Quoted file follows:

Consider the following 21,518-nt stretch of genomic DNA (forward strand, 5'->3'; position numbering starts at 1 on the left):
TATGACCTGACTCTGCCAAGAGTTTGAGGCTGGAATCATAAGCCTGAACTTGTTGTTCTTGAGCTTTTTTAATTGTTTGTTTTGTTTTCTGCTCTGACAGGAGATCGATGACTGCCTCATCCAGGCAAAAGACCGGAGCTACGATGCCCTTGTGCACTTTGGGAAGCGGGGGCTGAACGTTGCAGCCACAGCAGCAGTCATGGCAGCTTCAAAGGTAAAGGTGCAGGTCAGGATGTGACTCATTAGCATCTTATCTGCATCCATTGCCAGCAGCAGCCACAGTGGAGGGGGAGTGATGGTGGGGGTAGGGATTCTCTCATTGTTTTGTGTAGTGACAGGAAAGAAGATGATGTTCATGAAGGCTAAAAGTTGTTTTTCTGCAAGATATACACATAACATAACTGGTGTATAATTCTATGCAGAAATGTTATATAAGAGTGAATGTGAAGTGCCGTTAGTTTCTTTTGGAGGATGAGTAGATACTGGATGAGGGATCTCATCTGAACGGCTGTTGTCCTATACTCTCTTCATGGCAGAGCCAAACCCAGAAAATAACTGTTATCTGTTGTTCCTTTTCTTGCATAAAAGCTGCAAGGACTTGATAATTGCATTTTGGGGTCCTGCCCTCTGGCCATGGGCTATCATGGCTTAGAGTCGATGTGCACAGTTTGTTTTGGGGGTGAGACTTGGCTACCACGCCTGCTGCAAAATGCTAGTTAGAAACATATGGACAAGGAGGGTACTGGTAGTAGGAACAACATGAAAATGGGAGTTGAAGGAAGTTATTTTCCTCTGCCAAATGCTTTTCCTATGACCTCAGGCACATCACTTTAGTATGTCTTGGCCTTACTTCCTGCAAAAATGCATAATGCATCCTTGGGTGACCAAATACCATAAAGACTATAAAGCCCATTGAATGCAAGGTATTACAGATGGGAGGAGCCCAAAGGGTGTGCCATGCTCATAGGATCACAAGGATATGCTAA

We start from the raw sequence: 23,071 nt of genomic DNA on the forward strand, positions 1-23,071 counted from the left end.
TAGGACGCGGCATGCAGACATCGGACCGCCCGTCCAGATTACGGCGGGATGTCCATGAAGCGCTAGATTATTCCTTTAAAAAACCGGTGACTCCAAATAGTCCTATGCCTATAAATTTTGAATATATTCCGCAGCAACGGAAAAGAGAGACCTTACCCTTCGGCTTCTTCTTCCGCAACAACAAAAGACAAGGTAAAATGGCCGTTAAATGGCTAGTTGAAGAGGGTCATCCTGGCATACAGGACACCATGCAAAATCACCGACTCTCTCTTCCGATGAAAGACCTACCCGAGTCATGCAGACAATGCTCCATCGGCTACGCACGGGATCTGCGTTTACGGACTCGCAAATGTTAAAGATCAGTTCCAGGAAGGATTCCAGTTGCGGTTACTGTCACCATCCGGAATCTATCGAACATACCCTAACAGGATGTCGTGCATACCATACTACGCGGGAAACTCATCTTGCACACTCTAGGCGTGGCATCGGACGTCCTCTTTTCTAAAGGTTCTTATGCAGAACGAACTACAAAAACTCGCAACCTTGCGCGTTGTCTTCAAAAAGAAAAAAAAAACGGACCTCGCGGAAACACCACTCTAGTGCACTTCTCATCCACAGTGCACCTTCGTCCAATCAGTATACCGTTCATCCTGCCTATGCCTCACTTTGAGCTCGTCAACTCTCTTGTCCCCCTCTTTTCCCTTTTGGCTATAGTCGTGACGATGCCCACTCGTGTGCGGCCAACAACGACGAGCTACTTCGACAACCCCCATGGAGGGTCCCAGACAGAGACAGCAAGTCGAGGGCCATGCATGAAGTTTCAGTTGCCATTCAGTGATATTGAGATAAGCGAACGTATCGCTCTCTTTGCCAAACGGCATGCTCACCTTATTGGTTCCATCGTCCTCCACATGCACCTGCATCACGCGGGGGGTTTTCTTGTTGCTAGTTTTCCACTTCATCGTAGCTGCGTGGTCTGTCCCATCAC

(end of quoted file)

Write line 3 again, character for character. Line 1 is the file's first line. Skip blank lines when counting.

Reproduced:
We start from the raw sequence: 23,071 nt of genomic DNA on the forward strand, positions 1-23,071 counted from the left end.